This Mail & Guardian webinar on Land Reform was sponsored by Vumelana Fund Advisory. The panelists were Dr Mathole Motshekga, Chairperson of the Adhoc Committee for Section 25; Wandile Sihlobo, Chief Economist, Agricultural Business Chamber of South Africa (Agbiz); Bulelwa Mabasa, Director and Head of the Land Reform Restitution & Tenure Practice, Werksmans Attorneys; and Mazwi Mkhulisi, Programmes Manager, Vumelana Advisory Fund. It was moderated by Peter Setou, Chief Executive, Vumelana Advisory Fund.
Land reform has been one of the most highly debated issues in the country’s local political landscape in recent years. It’s shaped election campaigns, and the way in which political parties have handled the issue has brought them into — and out of — political favour with voters.
Now, the Expropriation Bill of 2020 has been submitted to parliament for introduction. Public hearings around the legislation have been completed and the final report on the hearings is being compiled. The Ad-hoc Committee appointed to initiate and introduce legislation amending Section 25 of the Constitution has been re-convened, much to the chagrin of opposition parties and the applause of the ANC and pro-expropriation groups such as the Economic Freedom Fighters. Once it has been accepted by all parties, the bill will be tabled at the National Assembly for consideration, says Dr Mathole Motshekga, Chairperson of the Ad-hoc Committee. As the speakers said, it’s crunch time.
But with concerns that between 70% and 90% of land reform projects have been unsuccessful, leaving vast amounts of arable land empty or under-utilised, what needs to take place in order to make South Africa’s efforts successful?
Bulelwa Mabasa said the starting point is understanding the several concepts that underpin it. “Land reform as a programme is not limited to expropriation,” he said. “It’s important to frame the discussion of reform, understanding that there are at least four pillars that formulate it.”
The first pillar comprises a programme that allows land claimants to submit claims when they can show that they were dispossessed of land. They’re then entitled to land or other commensurate forms of compensation, she explained.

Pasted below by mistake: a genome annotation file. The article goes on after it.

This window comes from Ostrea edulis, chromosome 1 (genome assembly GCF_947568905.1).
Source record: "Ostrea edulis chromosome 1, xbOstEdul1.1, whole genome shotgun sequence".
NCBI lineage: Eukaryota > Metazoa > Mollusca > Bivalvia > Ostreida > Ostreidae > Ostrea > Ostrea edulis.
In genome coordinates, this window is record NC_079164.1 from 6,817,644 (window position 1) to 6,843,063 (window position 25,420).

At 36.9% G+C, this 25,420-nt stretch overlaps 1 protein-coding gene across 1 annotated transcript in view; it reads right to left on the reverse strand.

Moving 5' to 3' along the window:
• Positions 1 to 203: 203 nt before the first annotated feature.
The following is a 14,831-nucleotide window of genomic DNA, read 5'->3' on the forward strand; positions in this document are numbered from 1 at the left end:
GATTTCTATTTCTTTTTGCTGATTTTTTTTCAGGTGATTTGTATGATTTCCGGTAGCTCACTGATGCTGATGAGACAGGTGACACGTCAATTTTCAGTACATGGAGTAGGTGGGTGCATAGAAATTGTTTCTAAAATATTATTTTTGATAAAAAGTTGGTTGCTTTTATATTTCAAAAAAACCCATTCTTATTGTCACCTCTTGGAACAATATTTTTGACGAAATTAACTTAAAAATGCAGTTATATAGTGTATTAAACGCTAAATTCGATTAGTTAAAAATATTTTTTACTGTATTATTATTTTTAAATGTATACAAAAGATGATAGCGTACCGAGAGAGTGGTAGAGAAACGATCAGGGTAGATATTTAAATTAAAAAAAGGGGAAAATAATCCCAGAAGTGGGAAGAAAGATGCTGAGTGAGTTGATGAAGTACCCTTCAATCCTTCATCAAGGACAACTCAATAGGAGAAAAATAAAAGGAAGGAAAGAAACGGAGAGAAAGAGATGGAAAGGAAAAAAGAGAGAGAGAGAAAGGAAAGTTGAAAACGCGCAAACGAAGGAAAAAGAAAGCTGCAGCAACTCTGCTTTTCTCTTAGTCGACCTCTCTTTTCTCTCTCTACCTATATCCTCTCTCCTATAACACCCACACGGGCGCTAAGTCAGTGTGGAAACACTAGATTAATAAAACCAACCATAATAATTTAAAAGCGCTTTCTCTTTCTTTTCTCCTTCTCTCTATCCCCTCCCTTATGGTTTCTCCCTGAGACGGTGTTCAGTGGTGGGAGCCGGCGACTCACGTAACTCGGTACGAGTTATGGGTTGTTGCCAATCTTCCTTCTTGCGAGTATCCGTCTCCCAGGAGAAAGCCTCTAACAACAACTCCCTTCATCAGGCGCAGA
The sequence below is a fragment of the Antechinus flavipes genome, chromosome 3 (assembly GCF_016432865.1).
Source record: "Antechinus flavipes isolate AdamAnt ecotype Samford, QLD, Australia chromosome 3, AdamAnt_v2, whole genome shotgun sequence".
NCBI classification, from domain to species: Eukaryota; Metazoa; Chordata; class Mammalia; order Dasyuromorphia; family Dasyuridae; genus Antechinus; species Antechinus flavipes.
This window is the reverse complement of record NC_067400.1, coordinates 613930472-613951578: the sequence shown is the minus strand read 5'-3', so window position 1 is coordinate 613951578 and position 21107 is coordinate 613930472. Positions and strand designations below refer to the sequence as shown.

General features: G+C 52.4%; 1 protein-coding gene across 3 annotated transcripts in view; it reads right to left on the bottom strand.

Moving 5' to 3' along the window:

The second pillar is redistribution. In terms of the constitution, the state must ensure the “redistribution of land on an equitable basis,” said Mabasa, arguing that this programme needs more legislative intervention.
Another necessary pillar, she opined, currently missing from the framework, is land administration. “This would be a process under which all state departments and governments create a system where it is known who owns South Africa, and everybody has access to that.” The fourth pillar deals with security of tenure. “This is to ensure that people such as farmworkers are not evicted arbitrarily.”
The much-discussed idea of expropriation “is only a tool that allows government to acquire that land,” said Mabasa. “Expropriation and land reform are not interchangeable concepts.”
Still, at the root of it all, is the need to move land into the hands of those who were historically dispossessed of it, said Motshekga. “Our point of departure should simply be that the majority of South Africans live in the ‘native reserves’ and these include the townships [and] informal settlements,” he says. “The land has got to belong to all the people of South Africa, and there’s no other mechanism except expropriation.”
Wandile Sihlobo pushed back against the widely-held belief that land reform in South Africa has been extremely sluggish. “In South Africa, there’s a general narrative that land reform has been slow. Often, commentators quote that 9% of land in South Africa is owned by black people. But agricultural economists are skeptical of that figure, said Sihlobo, who holds the view that between 17% and 21% of land in South Africa is in fact owned by black South Africans.
“The state has, to a certain extent, been good in acquiring some of these land parcels,” said Sihlobo. Where it has failed, he argues, is in transferring land, and ensuring that it is made productive and that it improves the standard of living for its owners. He agreed with Mabasa that more focus needs to be put onto the concept of land administration.
But in order to achieve the broader aims of land reform, strong community-private partnerships will need to be forged, said Mazwi Mkhulisi. “The importance of partnerships cannot be overemphasized,” he told webinar listeners. “Partnerships bring in private capital to complement state resourcing. What the state is able to do is quite limited, in terms of covering the whole ambit of the land reform needs.
“It’s important to look at private capital so that we can liberate resources, information, skills, the networks of established businesses … and use those linkages to connect land reform beneficiaries to opportunities of success. Let’s never underestimate the contribution of the social compacting that is already happening in South Africa,” he said.
In Mabasa’s opinion, the thrust of those engagements should come from the people who will be most affected by them. Decision-makers should “not underestimate the importance of engaging meaningfully within communities. Land reform ultimately belongs to the people. We need active citizenry, and we need communities to be the beneficiaries and have the loudest voices. It’s not just an academic debate for politicians and professionals.”
For more details, visit https://www.vumelana.org.za/
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